"Well, the correct answer is, he is not a Muslim, he's a Christian. He's always been a Christian," he said. "But the really right answer is, what if he is? Is there something wrong with being a Muslim in this country? The answer's no, that's not America. Is there something wrong with some seven-year-old Muslim-American kid believing that he or she could be president?

Yet, I have heard senior members of my own party drop the suggestion, 'He's a Muslim and he might be associated terrorists.' This is not the way we should be doing it in America."


Powell said he does not plan to campaign for Obama.


Following the interview, Powell told reporters outside NBC's Washington studio that McCain "is essentially going to execute the Republican agenda, the orthodoxy of the Republican agenda with a new face and a maverick approach to it, and he'd be quite good at it, but I think we need more than that. I think we need a generational change. I think Senator Obama has captured the feelings of the young people of America and is reaching out in a more diverse, inclusive way across our society."


Powell charged that the Republican focus on William Ayers and Obama's religious affiliations were damaging America's image abroad.


"Those kinds of images going out on al Jazeera are killing us around the world," he said. "And we have got to say to the world, it doesn't make any difference who you are or what you are, if you're an American you're an American.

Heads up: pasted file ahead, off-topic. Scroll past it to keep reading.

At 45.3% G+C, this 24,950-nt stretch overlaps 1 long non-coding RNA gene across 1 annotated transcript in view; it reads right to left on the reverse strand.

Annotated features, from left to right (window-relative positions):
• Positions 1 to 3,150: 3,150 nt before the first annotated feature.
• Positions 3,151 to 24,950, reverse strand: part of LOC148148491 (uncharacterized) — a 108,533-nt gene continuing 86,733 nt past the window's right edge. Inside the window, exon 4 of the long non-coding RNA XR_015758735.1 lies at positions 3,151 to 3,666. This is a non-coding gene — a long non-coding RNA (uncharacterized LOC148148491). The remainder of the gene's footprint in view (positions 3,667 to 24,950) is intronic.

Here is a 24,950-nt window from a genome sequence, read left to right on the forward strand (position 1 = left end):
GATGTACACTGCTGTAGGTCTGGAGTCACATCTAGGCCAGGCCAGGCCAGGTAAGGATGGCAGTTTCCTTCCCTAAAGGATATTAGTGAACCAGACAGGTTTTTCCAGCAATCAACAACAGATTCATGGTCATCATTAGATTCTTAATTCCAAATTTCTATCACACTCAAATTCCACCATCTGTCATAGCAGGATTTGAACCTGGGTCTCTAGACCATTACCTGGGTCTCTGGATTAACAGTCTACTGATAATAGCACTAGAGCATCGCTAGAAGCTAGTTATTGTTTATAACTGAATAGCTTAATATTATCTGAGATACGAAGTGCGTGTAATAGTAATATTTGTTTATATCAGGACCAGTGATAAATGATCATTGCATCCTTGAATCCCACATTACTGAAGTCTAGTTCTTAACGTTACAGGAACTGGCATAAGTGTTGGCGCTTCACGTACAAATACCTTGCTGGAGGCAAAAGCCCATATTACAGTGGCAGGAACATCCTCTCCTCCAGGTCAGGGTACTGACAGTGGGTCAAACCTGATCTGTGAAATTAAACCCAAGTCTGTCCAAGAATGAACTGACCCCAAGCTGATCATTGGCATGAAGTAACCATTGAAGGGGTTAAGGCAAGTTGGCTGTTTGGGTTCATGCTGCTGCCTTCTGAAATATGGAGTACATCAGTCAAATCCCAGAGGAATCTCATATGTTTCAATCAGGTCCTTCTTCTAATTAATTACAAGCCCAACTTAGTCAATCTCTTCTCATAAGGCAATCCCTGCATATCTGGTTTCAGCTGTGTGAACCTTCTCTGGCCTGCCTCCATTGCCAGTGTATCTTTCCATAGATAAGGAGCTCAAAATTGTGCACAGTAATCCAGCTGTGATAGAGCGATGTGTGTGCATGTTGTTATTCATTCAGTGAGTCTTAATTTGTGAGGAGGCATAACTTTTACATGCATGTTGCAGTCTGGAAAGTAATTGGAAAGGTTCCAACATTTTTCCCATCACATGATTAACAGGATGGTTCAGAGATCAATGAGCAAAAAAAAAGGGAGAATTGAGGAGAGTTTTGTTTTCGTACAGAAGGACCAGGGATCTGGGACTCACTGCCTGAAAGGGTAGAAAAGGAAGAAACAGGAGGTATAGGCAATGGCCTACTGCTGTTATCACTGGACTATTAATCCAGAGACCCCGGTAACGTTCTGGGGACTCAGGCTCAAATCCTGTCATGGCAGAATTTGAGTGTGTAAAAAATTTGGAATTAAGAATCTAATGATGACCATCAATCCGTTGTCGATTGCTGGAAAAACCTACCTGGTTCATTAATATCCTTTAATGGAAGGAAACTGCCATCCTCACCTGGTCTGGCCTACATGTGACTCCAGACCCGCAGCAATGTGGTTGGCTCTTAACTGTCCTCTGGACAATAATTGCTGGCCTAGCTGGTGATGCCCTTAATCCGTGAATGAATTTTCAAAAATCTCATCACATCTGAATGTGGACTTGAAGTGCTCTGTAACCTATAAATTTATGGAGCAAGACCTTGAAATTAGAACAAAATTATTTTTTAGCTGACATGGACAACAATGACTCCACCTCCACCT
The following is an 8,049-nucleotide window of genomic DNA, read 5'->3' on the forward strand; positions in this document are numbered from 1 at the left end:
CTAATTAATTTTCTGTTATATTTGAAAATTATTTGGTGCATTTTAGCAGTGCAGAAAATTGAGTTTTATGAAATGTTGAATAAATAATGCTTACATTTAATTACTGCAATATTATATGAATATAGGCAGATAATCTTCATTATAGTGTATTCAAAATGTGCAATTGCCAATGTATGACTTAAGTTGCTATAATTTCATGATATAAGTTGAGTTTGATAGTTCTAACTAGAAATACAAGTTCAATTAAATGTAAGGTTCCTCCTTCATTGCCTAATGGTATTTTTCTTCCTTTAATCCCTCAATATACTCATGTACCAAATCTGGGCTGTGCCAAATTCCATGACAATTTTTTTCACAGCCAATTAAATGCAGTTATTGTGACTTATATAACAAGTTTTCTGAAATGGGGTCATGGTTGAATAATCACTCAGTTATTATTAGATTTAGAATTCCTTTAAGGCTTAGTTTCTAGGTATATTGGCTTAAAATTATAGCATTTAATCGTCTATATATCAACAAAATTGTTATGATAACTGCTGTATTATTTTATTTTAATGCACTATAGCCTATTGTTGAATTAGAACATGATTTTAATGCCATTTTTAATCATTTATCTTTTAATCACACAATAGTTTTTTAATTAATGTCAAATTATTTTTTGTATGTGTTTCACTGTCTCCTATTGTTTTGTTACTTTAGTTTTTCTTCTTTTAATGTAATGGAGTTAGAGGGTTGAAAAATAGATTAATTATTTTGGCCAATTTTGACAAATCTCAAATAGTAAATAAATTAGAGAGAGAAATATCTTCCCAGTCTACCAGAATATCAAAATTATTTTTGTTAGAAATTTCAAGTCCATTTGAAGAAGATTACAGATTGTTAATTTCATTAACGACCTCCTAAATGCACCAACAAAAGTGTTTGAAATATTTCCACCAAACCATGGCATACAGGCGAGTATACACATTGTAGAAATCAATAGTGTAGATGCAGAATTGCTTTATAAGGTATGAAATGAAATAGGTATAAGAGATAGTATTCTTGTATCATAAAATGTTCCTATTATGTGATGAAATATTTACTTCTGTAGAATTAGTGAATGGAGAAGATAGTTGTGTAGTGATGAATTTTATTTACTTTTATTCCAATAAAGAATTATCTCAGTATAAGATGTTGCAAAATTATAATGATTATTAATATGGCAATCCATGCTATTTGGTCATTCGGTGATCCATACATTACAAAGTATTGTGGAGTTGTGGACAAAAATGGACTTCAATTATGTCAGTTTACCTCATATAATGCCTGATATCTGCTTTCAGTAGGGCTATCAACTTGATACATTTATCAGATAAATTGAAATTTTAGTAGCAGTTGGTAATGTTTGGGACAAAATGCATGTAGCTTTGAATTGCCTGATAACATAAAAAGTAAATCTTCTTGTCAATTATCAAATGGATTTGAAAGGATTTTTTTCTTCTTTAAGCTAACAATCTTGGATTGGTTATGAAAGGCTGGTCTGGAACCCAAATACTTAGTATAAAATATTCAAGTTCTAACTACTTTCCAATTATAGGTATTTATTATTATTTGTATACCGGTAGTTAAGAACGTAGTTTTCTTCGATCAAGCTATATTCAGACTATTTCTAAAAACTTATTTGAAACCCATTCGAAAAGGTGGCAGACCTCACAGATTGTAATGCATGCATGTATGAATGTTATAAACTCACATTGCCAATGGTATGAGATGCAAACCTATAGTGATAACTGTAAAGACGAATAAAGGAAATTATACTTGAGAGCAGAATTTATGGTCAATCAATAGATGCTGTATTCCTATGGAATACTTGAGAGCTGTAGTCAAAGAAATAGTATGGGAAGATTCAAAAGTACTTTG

And this business of, for example a congresswoman from Minnesota going around saying let's examine all congressmen to see who is pro America or not pro America, we have got to stop this kind of non-sense and pull ourselves together and remember that our great strength is in our unity and diversity. That really was driving me."


Powell continued, defending Obama against McCain's latest charge that the Democrat's policies are quasi-socialist:


We can't judge our people and hold our elections on that kind of basis. Yes, that kind of negativity troubled me. And the constant shifting of the argument, I was troubled a couple of weeks ago when in the middle of the crisis the campaign said 'we're going to go negative,' and they announced it. 'We're going to go negative and attack his character through Bill Ayers.'

Now I guess the message this week is we're going to call him a socialist. Mr. Obama is now a socialist, because he dares to suggest that maybe we ought to look at the tax structure that we have. Taxes are always a redistribution of money. Most of the taxes that are redistributed go back to those who pay them, in roads and airports and hospitals and schools. And taxes are necessary for the common good. And there's nothing wrong with examining what our tax structure is or who should be paying more or who should be paying less, and for us to say that makes you a socialist is an unfortunate characterization that I don't think is accurate.


Asked whether he still considers himself a Republican, Powell responded, "Yes."
Robert Gibbs told reporters that Obama called Powell to thank him for his endorsement and express how honored he was to have it.